I received a new power wheelchair recently. I get a new one every five years and this is my fifth. It made me think about the struggles I’ve had over the years. My first one, back in 1991, felt like an ugly monster truck. Huge, black, and belt driven, it had pneumatic tires that burst at the worst times. I spent many hours in it asleep or pretending to sleep. I didn’t like my self-image and I withdrew.
The second chair was a different model and built by a small vendor just getting started. It had structural problems from the beginning and caused me physical pain and emotional stress. I took my anger out on my family.
My third chair was to be the same model and I anticipated five more years of misery. I pointed out problem areas to the new provider. He listened and soon I had my chair. He walked me through the computer technology setting speed levels from indoor polite to outdoor racing. It was much better and I began to take comfort in my independence. I opened up and began reaching out in our Church and our community.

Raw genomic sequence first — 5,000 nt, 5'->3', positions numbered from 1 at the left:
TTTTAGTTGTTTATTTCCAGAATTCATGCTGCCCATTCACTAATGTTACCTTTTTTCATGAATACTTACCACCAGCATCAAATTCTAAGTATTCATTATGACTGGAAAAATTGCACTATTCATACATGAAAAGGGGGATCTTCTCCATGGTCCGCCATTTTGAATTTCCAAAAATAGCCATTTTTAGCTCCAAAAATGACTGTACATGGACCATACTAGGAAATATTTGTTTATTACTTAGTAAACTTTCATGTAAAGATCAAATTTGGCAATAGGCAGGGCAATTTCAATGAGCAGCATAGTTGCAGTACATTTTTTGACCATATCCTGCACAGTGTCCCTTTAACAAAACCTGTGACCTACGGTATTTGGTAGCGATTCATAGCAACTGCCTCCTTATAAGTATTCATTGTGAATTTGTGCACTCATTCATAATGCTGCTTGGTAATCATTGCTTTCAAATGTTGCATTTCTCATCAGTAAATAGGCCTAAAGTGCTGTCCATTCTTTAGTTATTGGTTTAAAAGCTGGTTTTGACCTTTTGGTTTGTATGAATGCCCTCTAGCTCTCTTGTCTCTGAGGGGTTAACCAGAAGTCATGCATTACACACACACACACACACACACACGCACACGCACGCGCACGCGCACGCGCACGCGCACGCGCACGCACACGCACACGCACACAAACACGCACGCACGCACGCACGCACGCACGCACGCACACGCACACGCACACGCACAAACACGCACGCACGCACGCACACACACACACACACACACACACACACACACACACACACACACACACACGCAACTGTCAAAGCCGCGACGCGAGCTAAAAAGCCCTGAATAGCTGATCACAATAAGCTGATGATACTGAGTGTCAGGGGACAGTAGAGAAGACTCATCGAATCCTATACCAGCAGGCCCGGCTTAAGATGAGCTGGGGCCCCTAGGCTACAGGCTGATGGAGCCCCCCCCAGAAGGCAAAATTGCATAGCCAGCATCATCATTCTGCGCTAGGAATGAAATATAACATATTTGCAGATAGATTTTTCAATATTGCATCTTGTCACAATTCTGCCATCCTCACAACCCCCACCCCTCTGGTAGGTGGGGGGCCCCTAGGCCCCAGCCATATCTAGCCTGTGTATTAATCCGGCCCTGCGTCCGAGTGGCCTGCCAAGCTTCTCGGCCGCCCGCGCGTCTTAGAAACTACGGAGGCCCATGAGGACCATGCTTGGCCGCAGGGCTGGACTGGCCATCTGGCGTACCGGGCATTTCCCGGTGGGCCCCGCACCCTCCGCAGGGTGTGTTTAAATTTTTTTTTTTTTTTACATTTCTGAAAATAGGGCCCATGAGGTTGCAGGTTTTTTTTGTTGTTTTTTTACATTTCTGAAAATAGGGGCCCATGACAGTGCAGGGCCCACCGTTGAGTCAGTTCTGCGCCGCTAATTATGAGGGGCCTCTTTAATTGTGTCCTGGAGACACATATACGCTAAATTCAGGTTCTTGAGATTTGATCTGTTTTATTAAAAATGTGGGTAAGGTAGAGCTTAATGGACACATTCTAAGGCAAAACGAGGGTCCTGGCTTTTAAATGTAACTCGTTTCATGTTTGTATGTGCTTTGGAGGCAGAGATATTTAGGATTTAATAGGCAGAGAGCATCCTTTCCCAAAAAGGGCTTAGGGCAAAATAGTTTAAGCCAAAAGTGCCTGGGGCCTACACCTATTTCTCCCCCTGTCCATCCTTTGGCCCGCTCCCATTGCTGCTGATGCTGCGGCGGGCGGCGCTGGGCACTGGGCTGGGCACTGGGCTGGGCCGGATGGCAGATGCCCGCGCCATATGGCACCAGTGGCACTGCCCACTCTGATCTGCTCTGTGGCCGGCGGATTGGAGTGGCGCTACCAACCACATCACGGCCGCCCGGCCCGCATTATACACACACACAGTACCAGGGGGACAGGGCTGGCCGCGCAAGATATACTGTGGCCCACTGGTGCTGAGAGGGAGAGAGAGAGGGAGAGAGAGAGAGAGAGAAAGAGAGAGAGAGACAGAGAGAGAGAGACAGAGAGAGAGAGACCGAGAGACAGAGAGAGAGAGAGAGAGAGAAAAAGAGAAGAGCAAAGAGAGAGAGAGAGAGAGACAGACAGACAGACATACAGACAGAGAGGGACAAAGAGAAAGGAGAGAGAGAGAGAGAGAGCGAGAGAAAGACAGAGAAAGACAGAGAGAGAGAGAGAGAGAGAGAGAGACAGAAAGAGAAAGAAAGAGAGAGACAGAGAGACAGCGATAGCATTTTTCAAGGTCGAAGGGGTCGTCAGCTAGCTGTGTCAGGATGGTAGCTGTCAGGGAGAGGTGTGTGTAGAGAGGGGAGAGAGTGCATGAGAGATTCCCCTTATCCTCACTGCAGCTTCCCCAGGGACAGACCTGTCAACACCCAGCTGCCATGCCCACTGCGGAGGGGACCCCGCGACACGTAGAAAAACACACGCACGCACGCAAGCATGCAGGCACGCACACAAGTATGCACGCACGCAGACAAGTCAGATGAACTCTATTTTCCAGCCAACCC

Five years later, I called him again, “My chair is worn out. Will you build me another just like it?” He delivered a chair that was a clone. It was as if time had stood still, but new friends helped me develop a positive attitude and strong ministry.
This fifth chair took eight month’s from prescription to delivery, and I admit I was getting anxious. The same provider assured me it would be worth the wait. It was. It’s compact. Sleek with clean, fresh, black paint, and more power and technology, it is an extension of my body.
My life, my attitude, and my faith developed slowly but steadily as I experienced each change in my physical surroundings. From depression and anger, to acceptance and genuine surprise at the beauty I see in my wheelchair and myself.
Ephesians 4:13…until we all reach unity in the faith and in the knowledge of the Son of God and become mature, attaining to the whole measure of the fullness of Christ.
In Christ Alone,